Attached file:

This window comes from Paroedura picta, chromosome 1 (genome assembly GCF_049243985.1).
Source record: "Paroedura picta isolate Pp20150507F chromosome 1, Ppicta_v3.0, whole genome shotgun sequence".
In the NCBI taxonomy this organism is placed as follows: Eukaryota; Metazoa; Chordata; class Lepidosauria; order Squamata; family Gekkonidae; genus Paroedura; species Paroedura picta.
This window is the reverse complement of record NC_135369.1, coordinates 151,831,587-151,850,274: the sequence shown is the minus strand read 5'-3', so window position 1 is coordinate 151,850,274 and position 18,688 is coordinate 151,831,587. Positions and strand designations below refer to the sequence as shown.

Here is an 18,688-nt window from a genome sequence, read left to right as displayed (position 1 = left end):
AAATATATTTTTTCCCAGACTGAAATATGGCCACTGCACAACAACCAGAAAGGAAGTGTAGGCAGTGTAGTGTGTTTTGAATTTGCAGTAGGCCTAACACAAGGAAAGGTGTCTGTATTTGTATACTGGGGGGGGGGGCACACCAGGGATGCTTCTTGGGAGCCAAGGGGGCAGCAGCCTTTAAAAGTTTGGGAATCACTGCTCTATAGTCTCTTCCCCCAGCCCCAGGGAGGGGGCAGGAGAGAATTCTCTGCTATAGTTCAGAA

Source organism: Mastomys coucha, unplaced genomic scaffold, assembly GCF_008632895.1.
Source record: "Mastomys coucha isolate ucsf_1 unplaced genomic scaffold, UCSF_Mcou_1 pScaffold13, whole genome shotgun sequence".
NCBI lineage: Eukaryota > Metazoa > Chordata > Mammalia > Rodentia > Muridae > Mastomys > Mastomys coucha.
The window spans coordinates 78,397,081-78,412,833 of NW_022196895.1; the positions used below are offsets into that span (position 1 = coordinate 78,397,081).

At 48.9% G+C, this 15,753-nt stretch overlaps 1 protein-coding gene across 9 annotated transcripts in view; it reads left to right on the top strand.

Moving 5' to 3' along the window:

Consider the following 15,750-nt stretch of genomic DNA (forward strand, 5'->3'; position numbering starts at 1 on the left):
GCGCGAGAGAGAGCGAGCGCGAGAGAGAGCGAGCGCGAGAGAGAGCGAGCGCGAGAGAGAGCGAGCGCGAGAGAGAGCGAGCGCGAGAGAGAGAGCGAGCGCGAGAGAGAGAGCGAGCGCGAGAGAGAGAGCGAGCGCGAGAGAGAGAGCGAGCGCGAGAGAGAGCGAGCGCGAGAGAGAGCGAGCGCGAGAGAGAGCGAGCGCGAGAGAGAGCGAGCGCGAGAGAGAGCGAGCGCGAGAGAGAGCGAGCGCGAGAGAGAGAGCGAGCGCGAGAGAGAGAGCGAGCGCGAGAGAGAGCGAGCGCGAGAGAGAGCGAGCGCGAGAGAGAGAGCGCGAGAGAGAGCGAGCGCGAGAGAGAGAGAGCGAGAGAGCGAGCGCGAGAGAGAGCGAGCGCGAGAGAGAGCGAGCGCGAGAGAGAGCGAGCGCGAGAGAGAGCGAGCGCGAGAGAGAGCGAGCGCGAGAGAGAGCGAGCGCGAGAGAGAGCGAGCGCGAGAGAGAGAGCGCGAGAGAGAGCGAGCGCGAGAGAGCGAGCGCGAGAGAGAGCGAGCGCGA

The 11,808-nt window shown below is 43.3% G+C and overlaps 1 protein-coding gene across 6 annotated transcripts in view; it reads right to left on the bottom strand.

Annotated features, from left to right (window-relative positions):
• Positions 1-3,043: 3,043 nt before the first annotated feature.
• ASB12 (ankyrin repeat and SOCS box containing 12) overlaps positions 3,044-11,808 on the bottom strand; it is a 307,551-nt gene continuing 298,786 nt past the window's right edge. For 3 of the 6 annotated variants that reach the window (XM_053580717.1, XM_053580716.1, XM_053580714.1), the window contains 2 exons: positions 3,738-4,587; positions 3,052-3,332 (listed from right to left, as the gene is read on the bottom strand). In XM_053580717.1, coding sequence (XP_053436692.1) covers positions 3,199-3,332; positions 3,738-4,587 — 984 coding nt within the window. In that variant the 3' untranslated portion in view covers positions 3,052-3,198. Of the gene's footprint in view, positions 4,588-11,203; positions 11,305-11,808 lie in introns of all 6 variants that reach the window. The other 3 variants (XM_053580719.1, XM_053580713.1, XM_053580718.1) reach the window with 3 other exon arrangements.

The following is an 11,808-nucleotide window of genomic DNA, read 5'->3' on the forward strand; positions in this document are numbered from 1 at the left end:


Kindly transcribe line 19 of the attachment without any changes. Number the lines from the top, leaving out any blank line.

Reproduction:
The following is an 11,808-nucleotide window of genomic DNA, read 5'->3' on the forward strand; positions in this document are numbered from 1 at the left end: